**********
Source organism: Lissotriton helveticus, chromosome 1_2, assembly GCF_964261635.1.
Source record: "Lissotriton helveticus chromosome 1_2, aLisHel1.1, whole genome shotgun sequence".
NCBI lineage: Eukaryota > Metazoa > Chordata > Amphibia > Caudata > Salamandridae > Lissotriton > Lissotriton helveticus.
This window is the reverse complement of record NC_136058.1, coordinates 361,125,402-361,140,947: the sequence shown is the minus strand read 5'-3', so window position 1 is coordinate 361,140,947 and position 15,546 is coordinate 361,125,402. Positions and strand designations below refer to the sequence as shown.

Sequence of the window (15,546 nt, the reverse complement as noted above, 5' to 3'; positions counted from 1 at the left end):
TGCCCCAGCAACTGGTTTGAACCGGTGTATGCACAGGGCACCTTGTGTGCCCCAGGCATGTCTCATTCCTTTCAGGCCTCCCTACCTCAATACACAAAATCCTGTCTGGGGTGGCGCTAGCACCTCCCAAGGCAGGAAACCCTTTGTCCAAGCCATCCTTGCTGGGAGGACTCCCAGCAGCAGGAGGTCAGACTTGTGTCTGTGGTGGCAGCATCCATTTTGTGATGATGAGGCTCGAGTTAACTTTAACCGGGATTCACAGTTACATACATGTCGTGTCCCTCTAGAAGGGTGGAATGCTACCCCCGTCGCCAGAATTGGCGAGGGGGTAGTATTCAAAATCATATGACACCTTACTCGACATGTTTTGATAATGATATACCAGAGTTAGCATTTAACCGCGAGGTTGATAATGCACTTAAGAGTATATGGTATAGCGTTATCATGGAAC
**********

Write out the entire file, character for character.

Source organism: Lissotriton helveticus, chromosome 1_2, assembly GCF_964261635.1.
Source record: "Lissotriton helveticus chromosome 1_2, aLisHel1.1, whole genome shotgun sequence".
NCBI lineage: Eukaryota > Metazoa > Chordata > Amphibia > Caudata > Salamandridae > Lissotriton > Lissotriton helveticus.
This window is the reverse complement of record NC_136058.1, coordinates 361,125,402-361,140,947: the sequence shown is the minus strand read 5'-3', so window position 1 is coordinate 361,140,947 and position 15,546 is coordinate 361,125,402. Positions and strand designations below refer to the sequence as shown.

Sequence of the window (15,546 nt, the reverse complement as noted above, 5' to 3'; positions counted from 1 at the left end):
TGCCCCAGCAACTGGTTTGAACCGGTGTATGCACAGGGCACCTTGTGTGCCCCAGGCATGTCTCATTCCTTTCAGGCCTCCCTACCTCAATACACAAAATCCTGTCTGGGGTGGCGCTAGCACCTCCCAAGGCAGGAAACCCTTTGTCCAAGCCATCCTTGCTGGGAGGACTCCCAGCAGCAGGAGGTCAGACTTGTGTCTGTGGTGGCAGCATCCATTTTGTGATGATGAGGCTCGAGTTAACTTTAACCGGGATTCACAGTTACATACATGTCGTGTCCCTCTAGAAGGGTGGAATGCTACCCCCGTCGCCAGAATTGGCGAGGGGGTAGTATTCAAAATCATATGACACCTTACTCGACATGTTTTGATAATGATATACCAGAGTTAGCATTTAACCGCGAGGTTGATAATGCACTTAAGAGTATATGGTATAGCGTTATCATGGAAC